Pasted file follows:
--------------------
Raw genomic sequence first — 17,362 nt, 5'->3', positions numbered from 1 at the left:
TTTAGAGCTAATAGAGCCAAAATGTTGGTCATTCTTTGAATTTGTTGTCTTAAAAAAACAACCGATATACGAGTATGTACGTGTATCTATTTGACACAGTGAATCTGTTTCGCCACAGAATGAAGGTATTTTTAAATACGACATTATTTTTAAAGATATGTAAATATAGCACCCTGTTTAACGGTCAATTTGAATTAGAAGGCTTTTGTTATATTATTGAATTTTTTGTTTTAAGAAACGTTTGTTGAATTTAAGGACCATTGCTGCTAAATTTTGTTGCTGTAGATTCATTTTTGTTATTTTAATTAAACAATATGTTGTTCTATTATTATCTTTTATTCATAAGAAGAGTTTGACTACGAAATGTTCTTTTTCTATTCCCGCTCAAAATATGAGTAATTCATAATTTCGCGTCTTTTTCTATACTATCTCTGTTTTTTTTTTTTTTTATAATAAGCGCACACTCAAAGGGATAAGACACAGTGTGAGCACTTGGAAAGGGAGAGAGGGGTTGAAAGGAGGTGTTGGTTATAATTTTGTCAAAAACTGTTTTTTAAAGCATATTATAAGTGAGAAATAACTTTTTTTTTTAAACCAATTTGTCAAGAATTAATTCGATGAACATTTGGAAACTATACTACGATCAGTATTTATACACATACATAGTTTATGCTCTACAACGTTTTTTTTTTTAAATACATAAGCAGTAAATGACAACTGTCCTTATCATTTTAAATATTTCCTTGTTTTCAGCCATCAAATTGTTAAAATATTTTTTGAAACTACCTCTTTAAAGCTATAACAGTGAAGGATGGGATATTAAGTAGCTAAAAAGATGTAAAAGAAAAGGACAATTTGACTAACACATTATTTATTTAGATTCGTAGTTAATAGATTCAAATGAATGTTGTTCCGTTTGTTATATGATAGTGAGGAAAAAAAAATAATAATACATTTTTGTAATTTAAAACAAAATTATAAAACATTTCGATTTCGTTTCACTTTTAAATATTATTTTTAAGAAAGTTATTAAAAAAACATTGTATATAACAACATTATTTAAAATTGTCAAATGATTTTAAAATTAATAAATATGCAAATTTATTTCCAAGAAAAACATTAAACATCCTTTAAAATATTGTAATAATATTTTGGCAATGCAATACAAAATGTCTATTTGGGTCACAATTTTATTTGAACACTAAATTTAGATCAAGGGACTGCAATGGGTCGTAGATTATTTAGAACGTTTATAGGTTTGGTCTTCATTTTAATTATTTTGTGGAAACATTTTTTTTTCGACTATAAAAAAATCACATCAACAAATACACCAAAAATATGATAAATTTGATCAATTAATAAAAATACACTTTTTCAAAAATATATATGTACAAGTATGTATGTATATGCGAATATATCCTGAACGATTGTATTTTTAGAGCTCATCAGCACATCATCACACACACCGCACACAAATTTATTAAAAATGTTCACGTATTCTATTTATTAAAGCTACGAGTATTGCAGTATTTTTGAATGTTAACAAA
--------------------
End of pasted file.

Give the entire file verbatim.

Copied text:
Raw genomic sequence first — 17,362 nt, 5'->3', positions numbered from 1 at the left:
TTTAGAGCTAATAGAGCCAAAATGTTGGTCATTCTTTGAATTTGTTGTCTTAAAAAAACAACCGATATACGAGTATGTACGTGTATCTATTTGACACAGTGAATCTGTTTCGCCACAGAATGAAGGTATTTTTAAATACGACATTATTTTTAAAGATATGTAAATATAGCACCCTGTTTAACGGTCAATTTGAATTAGAAGGCTTTTGTTATATTATTGAATTTTTTGTTTTAAGAAACGTTTGTTGAATTTAAGGACCATTGCTGCTAAATTTTGTTGCTGTAGATTCATTTTTGTTATTTTAATTAAACAATATGTTGTTCTATTATTATCTTTTATTCATAAGAAGAGTTTGACTACGAAATGTTCTTTTTCTATTCCCGCTCAAAATATGAGTAATTCATAATTTCGCGTCTTTTTCTATACTATCTCTGTTTTTTTTTTTTTTTATAATAAGCGCACACTCAAAGGGATAAGACACAGTGTGAGCACTTGGAAAGGGAGAGAGGGGTTGAAAGGAGGTGTTGGTTATAATTTTGTCAAAAACTGTTTTTTAAAGCATATTATAAGTGAGAAATAACTTTTTTTTTTAAACCAATTTGTCAAGAATTAATTCGATGAACATTTGGAAACTATACTACGATCAGTATTTATACACATACATAGTTTATGCTCTACAACGTTTTTTTTTTTAAATACATAAGCAGTAAATGACAACTGTCCTTATCATTTTAAATATTTCCTTGTTTTCAGCCATCAAATTGTTAAAATATTTTTTGAAACTACCTCTTTAAAGCTATAACAGTGAAGGATGGGATATTAAGTAGCTAAAAAGATGTAAAAGAAAAGGACAATTTGACTAACACATTATTTATTTAGATTCGTAGTTAATAGATTCAAATGAATGTTGTTCCGTTTGTTATATGATAGTGAGGAAAAAAAAATAATAATACATTTTTGTAATTTAAAACAAAATTATAAAACATTTCGATTTCGTTTCACTTTTAAATATTATTTTTAAGAAAGTTATTAAAAAAACATTGTATATAACAACATTATTTAAAATTGTCAAATGATTTTAAAATTAATAAATATGCAAATTTATTTCCAAGAAAAACATTAAACATCCTTTAAAATATTGTAATAATATTTTGGCAATGCAATACAAAATGTCTATTTGGGTCACAATTTTATTTGAACACTAAATTTAGATCAAGGGACTGCAATGGGTCGTAGATTATTTAGAACGTTTATAGGTTTGGTCTTCATTTTAATTATTTTGTGGAAACATTTTTTTTTCGACTATAAAAAAATCACATCAACAAATACACCAAAAATATGATAAATTTGATCAATTAATAAAAATACACTTTTTCAAAAATATATATGTACAAGTATGTATGTATATGCGAATATATCCTGAACGATTGTATTTTTAGAGCTCATCAGCACATCATCACACACACCGCACACAAATTTATTAAAAATGTTCACGTATTCTATTTATTAAAGCTACGAGTATTGCAGTATTTTTGAATGTTAACAAA